This Site is dedicated to all those families of the people that have tragically disappeared on flights in and around New Zealand. I  only hope that from all the effort in building this site and from all the effort of those taking part in this venture, that it will bear fruit in bringing ‘closure’ to their memories!
Gavin Grimmer
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Update 15th October 2013

I have heard from a couple of reliable sources that the belief at the time was that Paul had flown out to sea and that was why he was never found (sound familiar?... the usual conclusion when a plane can’t be found!).  I eventually found out that the theory originated from a sighting of a plane heading out to sea at Port Waikato. I initially thought that maybe what was seen was a Tomahawk that belonged to one of the Aero Clubs such as New Plymouth, Hawera, or Wanganui, and after a bit of help from Aviation Historian Peter Layne I found that the only Club down there that owned Tomahawks at the time was Wanganui: ZK-EIK & EIT. Interestingly, ZK-EIT tragically crashed into the sea out from Wanganui killing the student pilot exactly 6 months after the disappearance of ZK-WAC (7 Jan 1982 - 7 June 1982).  The accident report concluded:

" 3.8 Probable cause. The probable cause of this accident was a loss of control of the aircraft following the in-flight separation of the left flange from the elevator torque tube."

After a while of mulling all this over, the thought occurred to me that included in the original search files, there was an Aircraft Movement Report at Auckland Airport NZAA (Mangere) on the 7th Jan 1982, and after perusing it, I found there was an aircraft that came in from New Plymouth landing at 1804 and took off again on a return trip to New Plymouth 16 minutes later at 1820. This aircraft was a PA32 Piper Cherokee Six ZK-DQY owned and operated by Nationwide Aviation based at New Plymouth.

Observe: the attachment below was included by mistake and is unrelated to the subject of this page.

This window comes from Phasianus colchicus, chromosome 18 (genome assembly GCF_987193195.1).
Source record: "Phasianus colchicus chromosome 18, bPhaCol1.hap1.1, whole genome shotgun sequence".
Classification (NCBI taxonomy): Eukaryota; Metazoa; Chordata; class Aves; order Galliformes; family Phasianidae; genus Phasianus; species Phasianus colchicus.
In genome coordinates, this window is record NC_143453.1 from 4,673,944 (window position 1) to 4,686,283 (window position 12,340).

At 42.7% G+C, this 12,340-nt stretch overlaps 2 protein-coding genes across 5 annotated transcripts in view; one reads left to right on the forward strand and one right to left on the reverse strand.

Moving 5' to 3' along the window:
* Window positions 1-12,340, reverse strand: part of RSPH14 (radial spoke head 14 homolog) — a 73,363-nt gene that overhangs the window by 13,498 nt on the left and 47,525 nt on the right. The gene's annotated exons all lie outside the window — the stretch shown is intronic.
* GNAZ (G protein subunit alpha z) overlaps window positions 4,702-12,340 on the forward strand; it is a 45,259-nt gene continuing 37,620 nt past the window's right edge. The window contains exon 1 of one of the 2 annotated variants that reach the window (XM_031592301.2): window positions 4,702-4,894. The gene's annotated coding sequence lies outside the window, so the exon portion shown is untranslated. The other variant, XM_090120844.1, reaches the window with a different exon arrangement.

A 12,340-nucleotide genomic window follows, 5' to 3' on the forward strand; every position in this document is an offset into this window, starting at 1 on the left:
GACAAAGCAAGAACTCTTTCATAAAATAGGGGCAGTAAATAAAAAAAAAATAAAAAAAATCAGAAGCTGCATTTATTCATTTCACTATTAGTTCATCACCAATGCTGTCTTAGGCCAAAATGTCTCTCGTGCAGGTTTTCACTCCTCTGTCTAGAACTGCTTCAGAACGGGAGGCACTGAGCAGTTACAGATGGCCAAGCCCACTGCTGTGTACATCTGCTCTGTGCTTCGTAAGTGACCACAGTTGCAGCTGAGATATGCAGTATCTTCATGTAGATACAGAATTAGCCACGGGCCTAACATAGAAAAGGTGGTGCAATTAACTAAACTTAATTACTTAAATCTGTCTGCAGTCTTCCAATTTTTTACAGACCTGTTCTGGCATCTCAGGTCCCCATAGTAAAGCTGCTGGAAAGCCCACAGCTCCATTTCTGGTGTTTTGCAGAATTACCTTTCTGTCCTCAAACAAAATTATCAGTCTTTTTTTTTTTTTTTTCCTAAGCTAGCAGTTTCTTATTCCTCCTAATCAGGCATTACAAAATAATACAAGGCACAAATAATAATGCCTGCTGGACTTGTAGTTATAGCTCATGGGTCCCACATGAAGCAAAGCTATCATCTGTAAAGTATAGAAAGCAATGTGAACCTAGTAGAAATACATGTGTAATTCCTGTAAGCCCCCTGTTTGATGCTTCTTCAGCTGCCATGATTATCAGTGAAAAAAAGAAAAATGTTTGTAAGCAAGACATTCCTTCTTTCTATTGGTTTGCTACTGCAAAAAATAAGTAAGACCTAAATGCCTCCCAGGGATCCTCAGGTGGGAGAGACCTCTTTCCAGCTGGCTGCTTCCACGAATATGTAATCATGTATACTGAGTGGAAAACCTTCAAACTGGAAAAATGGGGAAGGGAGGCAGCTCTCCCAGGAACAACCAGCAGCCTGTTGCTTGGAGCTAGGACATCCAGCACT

With Port Waikato being around 11 minutes flying time away from NZAA this would mean that it was overhead Port Waikato at 1753 heading north, and 1831 heading south.

You’ll note that the direct course to New Plymouth shown in the Google Earth image below, places this flight directly over Port Waikato.

With this information in mind, take note of these reports (all from Port Waikato):

1/ Saw small engined plane, erratic engine noise, coming from Port Waikato, heading Manakau Harbour.

2/ Heard single engine, low level, guess as 1000’, didn’t see, gusty at times.

3/ Very low, no ID, Very stormy, flew over Port Waikato, then very low inland over river.

4/ Definitely Tomahawk (son flies one), going south under low cloud, (-nil abnormal mentioned), - very heavy

storm cloud - flew into it.

The first three reports were all obviously of  ZK-DQY heading north i.e.:

       Report 1 by the content, but time was way off  - 1905.

       Report 2 by the time given: - sometime between 1645 to 1800

       Report 3 by the content and time given: - 1730

Report 4 was obviously of ZK-DQY heading south:

       By the content and time given: - sometime between 1830 to 1900

 

I've found from many experiences in the course of my years of research, that people who try to

remember something that they had no reason to remember at the time it happened, that they can

be a long way out with their times - even sometimes recall things that happened on a different day,

and yet are quite sure it was that occasion! The memories very quickly get muddled up.

If they have something to remind them of what time they saw it - such as while they were having tea

and they always have tea at such and such a time, then that is how they relate to it.

If they happen to have tea at a slightly different time on the particular day - they probably won't

remember that... so timings can normally only be taken as an estimate (generalisation), and cannot

therefore be counted on for accuracy.

 

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